- On formal release of the ruling, contractors and subcontractors processing CUI will be required to submit a current ‘basic’ assessment of their compliance to NIST SP 800 – 171 (following the DoD assessment methodology) into SPRS, before a new contract is awarded. Contractors will be expected to ensure that applicable subcontractors have submitted their assessments of NIST SP 800 – 171 compliance into SPRS prior to the awarding of a subcontract or other contractual instrument. ‘Medium’ and ‘high’ level assessments will be carried out by the DoD personnel, including a relevant programme office and the DCMA.
- The new DFARS clause 252.204 – 7020 will require contractors to provide US government access to their facilities, systems, and personnel when it is necessary for the DoD to conduct or renew a higher-level DoD assessment. DFARS clause 252.204 – 7020 will require contractors to ensure that applicable subcontractors have the results of a current NIST SP 800 – 171 assessment posted in SPRS.
- Upon formal release of the ruling and prior to CMMC programme completion (1st October 2025). If a contract award includes CMMC requirements, a certificate of CMMC compliance for the specified level will be required before the contract is awarded. From the 1st of October 2025, all contractors and subcontractors will require a CMMC certificate of compliance before they are awarded a DoD contract.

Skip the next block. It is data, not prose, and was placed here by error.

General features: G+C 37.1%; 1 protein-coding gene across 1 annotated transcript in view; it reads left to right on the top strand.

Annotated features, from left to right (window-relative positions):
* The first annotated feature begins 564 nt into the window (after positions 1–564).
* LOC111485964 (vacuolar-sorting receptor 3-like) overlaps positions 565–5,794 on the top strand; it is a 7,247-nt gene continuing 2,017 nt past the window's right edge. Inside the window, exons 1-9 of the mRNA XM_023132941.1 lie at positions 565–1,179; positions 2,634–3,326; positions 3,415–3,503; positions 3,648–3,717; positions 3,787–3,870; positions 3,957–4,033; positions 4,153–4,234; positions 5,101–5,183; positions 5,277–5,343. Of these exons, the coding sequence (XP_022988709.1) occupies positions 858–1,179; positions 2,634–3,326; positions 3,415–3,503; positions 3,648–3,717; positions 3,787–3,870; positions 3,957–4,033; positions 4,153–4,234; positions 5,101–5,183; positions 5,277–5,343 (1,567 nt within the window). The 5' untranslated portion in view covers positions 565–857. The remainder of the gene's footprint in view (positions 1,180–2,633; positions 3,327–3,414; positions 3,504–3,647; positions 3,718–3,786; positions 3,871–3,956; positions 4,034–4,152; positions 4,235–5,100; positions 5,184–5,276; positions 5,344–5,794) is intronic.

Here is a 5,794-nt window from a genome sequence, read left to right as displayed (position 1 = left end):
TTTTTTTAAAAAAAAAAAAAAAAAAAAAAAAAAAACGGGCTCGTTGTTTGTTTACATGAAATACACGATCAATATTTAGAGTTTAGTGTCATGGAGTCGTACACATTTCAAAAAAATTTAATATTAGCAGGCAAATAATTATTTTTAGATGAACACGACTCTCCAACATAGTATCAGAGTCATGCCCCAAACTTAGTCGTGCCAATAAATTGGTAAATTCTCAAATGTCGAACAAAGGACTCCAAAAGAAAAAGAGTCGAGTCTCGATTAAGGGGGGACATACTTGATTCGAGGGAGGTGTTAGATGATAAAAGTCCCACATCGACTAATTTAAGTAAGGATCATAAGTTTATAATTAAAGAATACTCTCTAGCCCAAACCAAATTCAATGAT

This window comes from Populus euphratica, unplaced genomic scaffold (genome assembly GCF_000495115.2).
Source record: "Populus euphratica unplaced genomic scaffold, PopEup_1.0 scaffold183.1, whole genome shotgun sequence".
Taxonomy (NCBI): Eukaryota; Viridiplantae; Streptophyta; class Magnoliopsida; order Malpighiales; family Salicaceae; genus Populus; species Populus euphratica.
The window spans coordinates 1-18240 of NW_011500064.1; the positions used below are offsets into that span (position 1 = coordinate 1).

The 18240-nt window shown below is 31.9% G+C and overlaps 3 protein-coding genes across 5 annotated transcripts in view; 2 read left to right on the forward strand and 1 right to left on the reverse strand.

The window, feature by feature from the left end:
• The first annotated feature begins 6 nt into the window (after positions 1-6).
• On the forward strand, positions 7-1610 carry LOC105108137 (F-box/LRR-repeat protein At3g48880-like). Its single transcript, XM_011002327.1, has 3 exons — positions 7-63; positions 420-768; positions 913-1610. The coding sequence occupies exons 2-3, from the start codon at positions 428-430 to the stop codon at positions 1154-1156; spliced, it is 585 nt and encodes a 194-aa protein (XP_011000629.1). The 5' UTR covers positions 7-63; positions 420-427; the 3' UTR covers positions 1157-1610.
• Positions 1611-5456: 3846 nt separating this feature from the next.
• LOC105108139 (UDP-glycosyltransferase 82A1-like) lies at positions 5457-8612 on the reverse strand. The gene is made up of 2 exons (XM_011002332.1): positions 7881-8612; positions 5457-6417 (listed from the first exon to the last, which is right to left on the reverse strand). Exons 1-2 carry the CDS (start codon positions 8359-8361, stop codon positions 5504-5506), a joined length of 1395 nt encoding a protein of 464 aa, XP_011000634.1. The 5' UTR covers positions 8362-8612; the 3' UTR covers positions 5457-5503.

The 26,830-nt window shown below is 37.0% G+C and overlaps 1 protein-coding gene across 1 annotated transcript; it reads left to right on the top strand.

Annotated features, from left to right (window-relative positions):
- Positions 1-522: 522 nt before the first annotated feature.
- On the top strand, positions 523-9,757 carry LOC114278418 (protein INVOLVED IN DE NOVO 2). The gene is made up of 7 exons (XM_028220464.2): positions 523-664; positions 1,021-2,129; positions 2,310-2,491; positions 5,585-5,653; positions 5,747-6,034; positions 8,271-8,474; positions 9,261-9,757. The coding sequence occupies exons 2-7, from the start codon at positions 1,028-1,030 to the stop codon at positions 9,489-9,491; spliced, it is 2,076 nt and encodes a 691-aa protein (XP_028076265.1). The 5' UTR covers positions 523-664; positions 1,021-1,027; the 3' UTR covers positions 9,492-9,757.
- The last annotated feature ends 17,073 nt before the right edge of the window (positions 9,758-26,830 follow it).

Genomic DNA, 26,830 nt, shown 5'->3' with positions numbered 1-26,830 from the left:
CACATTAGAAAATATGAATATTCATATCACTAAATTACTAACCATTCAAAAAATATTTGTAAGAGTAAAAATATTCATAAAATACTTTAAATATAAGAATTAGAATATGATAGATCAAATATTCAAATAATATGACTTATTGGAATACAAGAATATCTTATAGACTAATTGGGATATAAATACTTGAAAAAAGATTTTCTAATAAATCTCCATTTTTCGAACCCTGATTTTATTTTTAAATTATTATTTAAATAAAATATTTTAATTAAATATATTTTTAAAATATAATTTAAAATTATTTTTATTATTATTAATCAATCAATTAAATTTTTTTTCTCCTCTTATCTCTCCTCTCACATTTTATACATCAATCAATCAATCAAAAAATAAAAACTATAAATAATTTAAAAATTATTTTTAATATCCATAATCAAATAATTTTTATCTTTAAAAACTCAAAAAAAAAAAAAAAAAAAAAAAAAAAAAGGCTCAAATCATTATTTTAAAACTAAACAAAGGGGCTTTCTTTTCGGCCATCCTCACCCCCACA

- The new DFARS Clause 252.204 – 7021 requires contractors to have a CMMC certification at the level required in the solicitation or contract award and maintain the required CMMC level for the duration of the contract. Including the clause in all subcontracts and ensure that its subcontractors have the appropriate CMMC level prior to awarding a subcontract and include the requirements of the clause in all subcontracts or other contractual instruments.
- In the case where the DoD assessment methodology is used, if a POA is in place for unimplemented security requirements (partial or otherwise) it will result in the security requirement being considered as unimplemented. POAs are not accepted to achieve CMMC compliance.
- Assessments using the DoD assessment methodology and CMMC certifications are valid for 3 years.
- Contractors and subcontractors will require an upto date NIST SP 800 – 171 assessment posted in the DoDs SPRS and/ or a CMMC certificate. Before a contract award will be made.